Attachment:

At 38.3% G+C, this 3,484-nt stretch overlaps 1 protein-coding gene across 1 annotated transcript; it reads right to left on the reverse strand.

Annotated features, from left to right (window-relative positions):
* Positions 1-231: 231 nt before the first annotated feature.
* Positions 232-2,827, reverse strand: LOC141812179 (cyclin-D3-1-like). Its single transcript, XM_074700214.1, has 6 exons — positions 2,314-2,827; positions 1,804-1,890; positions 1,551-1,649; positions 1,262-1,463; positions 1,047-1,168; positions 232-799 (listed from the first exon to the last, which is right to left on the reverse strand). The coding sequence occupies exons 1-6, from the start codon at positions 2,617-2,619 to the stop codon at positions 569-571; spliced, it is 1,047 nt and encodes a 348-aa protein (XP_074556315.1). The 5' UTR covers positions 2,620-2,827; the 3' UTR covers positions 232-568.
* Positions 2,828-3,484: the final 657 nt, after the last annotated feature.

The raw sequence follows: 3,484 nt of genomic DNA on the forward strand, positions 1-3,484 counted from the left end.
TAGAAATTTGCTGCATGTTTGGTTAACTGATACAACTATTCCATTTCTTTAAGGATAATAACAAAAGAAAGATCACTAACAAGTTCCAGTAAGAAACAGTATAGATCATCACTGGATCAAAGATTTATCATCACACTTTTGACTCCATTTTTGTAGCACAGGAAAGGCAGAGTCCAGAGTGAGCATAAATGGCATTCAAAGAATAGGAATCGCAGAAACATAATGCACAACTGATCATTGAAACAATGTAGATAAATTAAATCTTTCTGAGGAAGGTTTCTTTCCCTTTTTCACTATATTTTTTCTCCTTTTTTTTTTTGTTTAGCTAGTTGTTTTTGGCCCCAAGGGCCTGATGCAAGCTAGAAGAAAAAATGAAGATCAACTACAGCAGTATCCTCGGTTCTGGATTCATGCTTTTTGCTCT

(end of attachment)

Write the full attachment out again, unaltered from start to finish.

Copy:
At 38.3% G+C, this 3,484-nt stretch overlaps 1 protein-coding gene across 1 annotated transcript; it reads right to left on the reverse strand.

Annotated features, from left to right (window-relative positions):
* Positions 1-231: 231 nt before the first annotated feature.
* Positions 232-2,827, reverse strand: LOC141812179 (cyclin-D3-1-like). Its single transcript, XM_074700214.1, has 6 exons — positions 2,314-2,827; positions 1,804-1,890; positions 1,551-1,649; positions 1,262-1,463; positions 1,047-1,168; positions 232-799 (listed from the first exon to the last, which is right to left on the reverse strand). The coding sequence occupies exons 1-6, from the start codon at positions 2,617-2,619 to the stop codon at positions 569-571; spliced, it is 1,047 nt and encodes a 348-aa protein (XP_074556315.1). The 5' UTR covers positions 2,620-2,827; the 3' UTR covers positions 232-568.
* Positions 2,828-3,484: the final 657 nt, after the last annotated feature.

The raw sequence follows: 3,484 nt of genomic DNA on the forward strand, positions 1-3,484 counted from the left end.
TAGAAATTTGCTGCATGTTTGGTTAACTGATACAACTATTCCATTTCTTTAAGGATAATAACAAAAGAAAGATCACTAACAAGTTCCAGTAAGAAACAGTATAGATCATCACTGGATCAAAGATTTATCATCACACTTTTGACTCCATTTTTGTAGCACAGGAAAGGCAGAGTCCAGAGTGAGCATAAATGGCATTCAAAGAATAGGAATCGCAGAAACATAATGCACAACTGATCATTGAAACAATGTAGATAAATTAAATCTTTCTGAGGAAGGTTTCTTTCCCTTTTTCACTATATTTTTTCTCCTTTTTTTTTTTGTTTAGCTAGTTGTTTTTGGCCCCAAGGGCCTGATGCAAGCTAGAAGAAAAAATGAAGATCAACTACAGCAGTATCCTCGGTTCTGGATTCATGCTTTTTGCTCT